directive:[CORE_DIRECTIVES]
    })
    export class FriendsList implement OnInit, OnDestroy {
      result:Array<Object>; 
    
      constructor(http: Http) {
      }
    
      ngOnInit() {
        this.friendsObservable = http.get('friends.json')
                      .map(response => response.json())
                      .subscribe(result => this.result = result);
       }
    
       ngOnDestroy() {
         this.friendsObservable.dispose();
       }
    }
    

    Returns from both get and map methods are the observable not the result (in the same way than with promises).

  • Let manage the observable by the Angular template. You can also leverage the async pipe to implicitly manage the observable. In this case, there is no need to explicitly call the subscribe method.

    @Component({
      template: `
        <h1>My Friends</h1>
        <ul>
          <li *ngFor="#frnd of (result | async)">
            {{frnd.name}} is {{frnd.age}} years old.
          </li>
        </ul>
      `,
      directive:[CORE_DIRECTIVES]
    })
    export class FriendsList implement OnInit {
      result:Array<Object>; 
    
      constructor(http: Http) {
      }
    
      ngOnInit() {
        this.result = http.get('friends.json')
                      .map(response => response.json());
       }
    }
    

You can notice that observables are lazy. So the corresponding HTTP request will be only called once a listener with attached on it using the subscribe method.

You can also notice that the map method is used to extract the JSON content from the response and use it then in the observable processing.

Hope this helps you, Thierry

  • Thanks for all references. But can you help me with my plunk? – nyks Jan 8 '16 at 8:37
  • I updated my answer with more details regarding your code. Hope it will help you ;-) – Thierry Templier Jan 8 '16 at 9:14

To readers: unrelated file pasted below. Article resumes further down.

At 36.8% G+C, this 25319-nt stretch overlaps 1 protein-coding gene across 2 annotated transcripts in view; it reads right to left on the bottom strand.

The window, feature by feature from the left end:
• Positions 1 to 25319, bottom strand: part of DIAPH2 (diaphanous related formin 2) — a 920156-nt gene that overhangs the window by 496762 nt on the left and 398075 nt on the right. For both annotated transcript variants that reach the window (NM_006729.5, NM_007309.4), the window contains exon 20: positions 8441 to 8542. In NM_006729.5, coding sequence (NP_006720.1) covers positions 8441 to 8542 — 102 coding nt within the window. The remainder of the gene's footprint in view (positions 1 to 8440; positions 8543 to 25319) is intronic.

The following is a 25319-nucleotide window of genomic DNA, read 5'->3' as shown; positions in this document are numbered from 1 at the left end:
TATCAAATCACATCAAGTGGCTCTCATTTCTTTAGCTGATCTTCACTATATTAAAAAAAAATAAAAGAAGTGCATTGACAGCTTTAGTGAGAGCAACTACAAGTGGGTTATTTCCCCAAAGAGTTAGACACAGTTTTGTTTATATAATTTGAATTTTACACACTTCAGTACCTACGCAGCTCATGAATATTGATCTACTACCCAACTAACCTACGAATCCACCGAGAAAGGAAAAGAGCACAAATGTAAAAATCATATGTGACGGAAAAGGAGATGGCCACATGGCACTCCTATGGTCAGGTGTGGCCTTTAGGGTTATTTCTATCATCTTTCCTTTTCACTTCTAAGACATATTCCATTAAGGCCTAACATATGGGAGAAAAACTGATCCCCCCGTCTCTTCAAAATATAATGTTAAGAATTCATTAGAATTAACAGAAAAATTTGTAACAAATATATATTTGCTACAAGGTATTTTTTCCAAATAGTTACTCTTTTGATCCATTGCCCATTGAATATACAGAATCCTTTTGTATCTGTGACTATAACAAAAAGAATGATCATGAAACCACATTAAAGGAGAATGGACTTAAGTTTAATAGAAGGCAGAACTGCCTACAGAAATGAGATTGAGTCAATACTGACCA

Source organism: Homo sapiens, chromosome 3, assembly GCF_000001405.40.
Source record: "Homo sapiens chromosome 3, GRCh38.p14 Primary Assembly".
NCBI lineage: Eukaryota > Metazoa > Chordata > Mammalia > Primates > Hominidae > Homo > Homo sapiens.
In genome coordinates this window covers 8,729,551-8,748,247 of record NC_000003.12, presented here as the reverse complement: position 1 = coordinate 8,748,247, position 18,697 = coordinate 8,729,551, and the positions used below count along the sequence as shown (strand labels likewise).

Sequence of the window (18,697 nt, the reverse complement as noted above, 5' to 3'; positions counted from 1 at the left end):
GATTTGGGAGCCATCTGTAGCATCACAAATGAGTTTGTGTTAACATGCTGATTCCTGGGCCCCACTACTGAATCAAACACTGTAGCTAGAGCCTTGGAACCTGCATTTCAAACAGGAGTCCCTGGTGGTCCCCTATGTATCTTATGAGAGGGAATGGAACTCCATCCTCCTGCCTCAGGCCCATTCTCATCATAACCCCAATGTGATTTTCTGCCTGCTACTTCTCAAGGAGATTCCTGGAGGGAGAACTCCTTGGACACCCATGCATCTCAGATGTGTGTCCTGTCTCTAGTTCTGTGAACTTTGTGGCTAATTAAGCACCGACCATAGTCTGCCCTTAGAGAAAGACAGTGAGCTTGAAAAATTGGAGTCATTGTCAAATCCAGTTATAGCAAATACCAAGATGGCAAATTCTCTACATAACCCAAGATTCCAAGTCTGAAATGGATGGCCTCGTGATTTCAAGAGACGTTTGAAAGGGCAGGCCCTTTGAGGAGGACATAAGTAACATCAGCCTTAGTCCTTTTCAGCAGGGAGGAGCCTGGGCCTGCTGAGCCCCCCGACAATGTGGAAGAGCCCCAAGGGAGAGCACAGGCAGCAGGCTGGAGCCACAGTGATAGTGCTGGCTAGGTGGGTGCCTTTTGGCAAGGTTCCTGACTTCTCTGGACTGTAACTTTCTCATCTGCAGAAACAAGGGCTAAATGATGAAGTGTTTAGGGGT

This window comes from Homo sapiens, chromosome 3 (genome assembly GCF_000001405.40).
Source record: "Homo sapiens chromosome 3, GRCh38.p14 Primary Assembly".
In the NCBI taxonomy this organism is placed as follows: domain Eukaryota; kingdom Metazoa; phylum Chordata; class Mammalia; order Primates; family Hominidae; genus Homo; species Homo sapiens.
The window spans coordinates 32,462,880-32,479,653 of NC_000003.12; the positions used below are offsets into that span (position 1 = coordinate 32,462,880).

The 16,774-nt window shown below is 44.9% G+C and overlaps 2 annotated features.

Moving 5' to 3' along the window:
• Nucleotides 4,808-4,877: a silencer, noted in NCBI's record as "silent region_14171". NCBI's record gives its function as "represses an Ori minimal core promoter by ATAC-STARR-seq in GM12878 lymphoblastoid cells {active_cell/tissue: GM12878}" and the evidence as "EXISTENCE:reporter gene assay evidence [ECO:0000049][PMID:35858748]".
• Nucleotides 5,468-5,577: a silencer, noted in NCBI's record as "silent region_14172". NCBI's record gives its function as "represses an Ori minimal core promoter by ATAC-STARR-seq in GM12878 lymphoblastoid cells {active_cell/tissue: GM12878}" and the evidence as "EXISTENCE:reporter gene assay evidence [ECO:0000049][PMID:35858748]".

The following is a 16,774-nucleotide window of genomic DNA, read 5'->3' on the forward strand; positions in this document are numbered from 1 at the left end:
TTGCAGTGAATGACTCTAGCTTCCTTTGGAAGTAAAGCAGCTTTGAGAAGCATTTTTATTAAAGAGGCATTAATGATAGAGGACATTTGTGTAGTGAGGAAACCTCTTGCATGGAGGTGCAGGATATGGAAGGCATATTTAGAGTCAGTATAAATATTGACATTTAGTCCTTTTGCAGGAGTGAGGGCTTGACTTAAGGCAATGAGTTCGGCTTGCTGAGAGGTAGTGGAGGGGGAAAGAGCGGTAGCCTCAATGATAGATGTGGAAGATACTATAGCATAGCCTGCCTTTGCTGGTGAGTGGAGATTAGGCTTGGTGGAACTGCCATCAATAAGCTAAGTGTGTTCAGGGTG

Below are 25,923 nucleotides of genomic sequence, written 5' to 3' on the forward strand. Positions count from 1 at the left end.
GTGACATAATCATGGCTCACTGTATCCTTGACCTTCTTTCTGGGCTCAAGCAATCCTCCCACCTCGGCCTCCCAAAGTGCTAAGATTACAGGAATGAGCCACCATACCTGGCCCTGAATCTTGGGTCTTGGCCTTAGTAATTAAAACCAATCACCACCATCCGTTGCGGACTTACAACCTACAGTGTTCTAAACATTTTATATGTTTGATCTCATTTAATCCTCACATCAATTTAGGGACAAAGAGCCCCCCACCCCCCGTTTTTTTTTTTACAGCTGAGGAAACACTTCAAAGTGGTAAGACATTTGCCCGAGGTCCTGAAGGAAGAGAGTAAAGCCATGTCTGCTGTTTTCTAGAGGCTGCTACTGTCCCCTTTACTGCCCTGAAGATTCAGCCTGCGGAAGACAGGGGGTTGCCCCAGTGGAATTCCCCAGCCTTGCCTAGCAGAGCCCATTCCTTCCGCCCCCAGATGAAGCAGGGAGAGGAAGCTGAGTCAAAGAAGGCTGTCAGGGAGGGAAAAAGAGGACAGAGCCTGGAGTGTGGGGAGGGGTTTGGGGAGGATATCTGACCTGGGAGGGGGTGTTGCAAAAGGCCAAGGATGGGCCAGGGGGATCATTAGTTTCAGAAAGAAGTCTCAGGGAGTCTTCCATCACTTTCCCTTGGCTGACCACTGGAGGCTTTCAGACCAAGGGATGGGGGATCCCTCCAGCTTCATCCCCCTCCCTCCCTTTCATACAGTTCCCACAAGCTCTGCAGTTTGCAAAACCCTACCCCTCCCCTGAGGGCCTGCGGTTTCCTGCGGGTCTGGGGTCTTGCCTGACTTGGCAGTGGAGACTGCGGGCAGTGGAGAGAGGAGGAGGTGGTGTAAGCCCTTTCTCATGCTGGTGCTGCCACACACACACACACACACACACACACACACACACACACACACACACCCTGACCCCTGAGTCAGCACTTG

• sorry that I couldn't accept you answer. It is more clear but accepted and appreciated answer helped me to understand enough about my question. But hopefully you will get good hits for your clear answer as you have more detailed explanation. Accepted answer too for good basic understating. – micronyks Jan 8 '16 at 12:23
  • 2
    Thierry Templier this is an excellent answer but one thing is not clear to me, I tought http.get('friends.json') .map(response => response.json()) returns observable<Array<Object>>. If yes then how come you send it to this.result? they are diffrent types. – Stav Alfi Jul 14 '16 at 15:10
  • @StavAlfi pipes are also an observables. check out this video : youtube.com/watch?v=bVI5gGTEQ_U suggested by thierry for more info. – candidJ Aug 4 '16 at 14:54
11
import { HttpClientModule } from '@angular/common/http';

The HttpClient API was introduced in the version 4.3.0. It is an evolution of the existing HTTP API and has it's own package @angular/common/http. One of the most notable changes is that now the response object is a JSON by default, so there's no need to parse it with map method anymore .Straight away we can use like below

http.get('friends.json').subscribe(result => this.result =result);